La Llorona Haunts DVD7 Apr, 2008 By: Angelique Flores
Children all over Mexico and the Southwest grew up frightened by La Llorona, the ghost lady dressed in white who drowned her children and wanders crying for them.
Filmmakers since the Golden Age of Mexican Cinema have been putting their own versions of the legend on the big screen. Now Monterey Media is bringing the latest story based on La Llorona to DVD June 3 (prebook April 29) with The Cry ($24.95).
The film takes place in New York City, where a woman comes under La Llorona's spell. Unlike a lot of popular horror films, The Cry is devoid of violence and gore.
“I wanted to leave as much as possible to the imagination,” said director-screenwriter Bernadine Santistevan. “People have their own ideas, and I didn't want to burst anyone's bubble. I could never create a monster as scary to you as the one in your head.”
But that didn't stop things from getting bloody on set. The film's post-production manager had a strange incident while working on the film, when tears of blood inexplicably dripped from her eyes. Santistevan also had a bloody experience herself during the film's shoot involving an object that almost took out her eye. The two experiences spooked the crew because the film's Llorona character says, “You will cry tears of blood.”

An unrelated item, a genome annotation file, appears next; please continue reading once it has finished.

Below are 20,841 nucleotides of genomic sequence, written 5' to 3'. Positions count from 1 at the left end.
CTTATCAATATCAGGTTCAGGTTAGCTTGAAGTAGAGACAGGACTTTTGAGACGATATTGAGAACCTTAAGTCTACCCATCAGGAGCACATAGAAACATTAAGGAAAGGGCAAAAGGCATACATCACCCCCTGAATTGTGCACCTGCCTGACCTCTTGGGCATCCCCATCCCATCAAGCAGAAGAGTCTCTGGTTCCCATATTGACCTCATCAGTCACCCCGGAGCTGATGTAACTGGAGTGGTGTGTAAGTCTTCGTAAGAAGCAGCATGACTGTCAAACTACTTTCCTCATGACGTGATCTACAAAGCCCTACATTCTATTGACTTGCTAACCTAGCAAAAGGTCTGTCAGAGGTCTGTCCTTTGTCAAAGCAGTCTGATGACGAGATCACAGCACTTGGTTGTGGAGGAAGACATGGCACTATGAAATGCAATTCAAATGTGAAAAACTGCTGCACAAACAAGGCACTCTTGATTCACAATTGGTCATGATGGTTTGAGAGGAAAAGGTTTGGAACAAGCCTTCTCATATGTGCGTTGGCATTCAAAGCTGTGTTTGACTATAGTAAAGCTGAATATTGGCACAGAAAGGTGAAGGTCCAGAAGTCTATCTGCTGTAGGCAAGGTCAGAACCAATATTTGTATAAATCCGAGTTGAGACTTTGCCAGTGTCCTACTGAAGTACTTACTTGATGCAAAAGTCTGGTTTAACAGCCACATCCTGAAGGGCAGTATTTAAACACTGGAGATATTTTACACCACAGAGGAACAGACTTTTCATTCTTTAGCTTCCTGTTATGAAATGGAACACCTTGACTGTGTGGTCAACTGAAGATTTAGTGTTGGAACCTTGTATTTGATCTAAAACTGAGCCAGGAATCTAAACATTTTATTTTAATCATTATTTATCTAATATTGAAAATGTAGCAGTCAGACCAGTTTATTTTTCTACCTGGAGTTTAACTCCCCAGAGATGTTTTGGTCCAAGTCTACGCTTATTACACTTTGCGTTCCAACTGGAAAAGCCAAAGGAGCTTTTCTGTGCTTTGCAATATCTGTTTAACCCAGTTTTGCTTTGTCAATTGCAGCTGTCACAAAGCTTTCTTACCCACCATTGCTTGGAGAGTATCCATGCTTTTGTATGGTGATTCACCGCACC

But none of that deterred Santistevan, who spent five years researching the legend for her film. She found stories of the legend not just in Mexico and the United States but also all over Latin America.
“La Llorona is 100% part of Latino culture, stemming back in Mexico with La Malinche,” she said. “She's a universal female archetype. She's a legend that belongs to the world.”
Santistevan's initial idea of the Llorona myth was a negative one filled with fear of the ghost. But her in-depth research on the woman found that, according to one legend, she was an Aztec woman who killed her children to save the Aztec people from Spanish conquest.
“I don't believe she's a negative figure,” she said. “She took the lives of her children deciding to save her people instead. But the mother in her came back. It was a difficult decision.”
With more than a dozen feature films and shorts about the legendary ghost, Santistevan wanted to offer a different look at the figure she describes as a powerful woman of strength.
“Most people don't know about the complexity of who she is and where she came from,” she said. “That's what sets my film apart. There's a true fundamental understanding of who La Llorona is.”
Santistevan is now working on a television pilot that, while different from the film, is also based on the Llorona legend.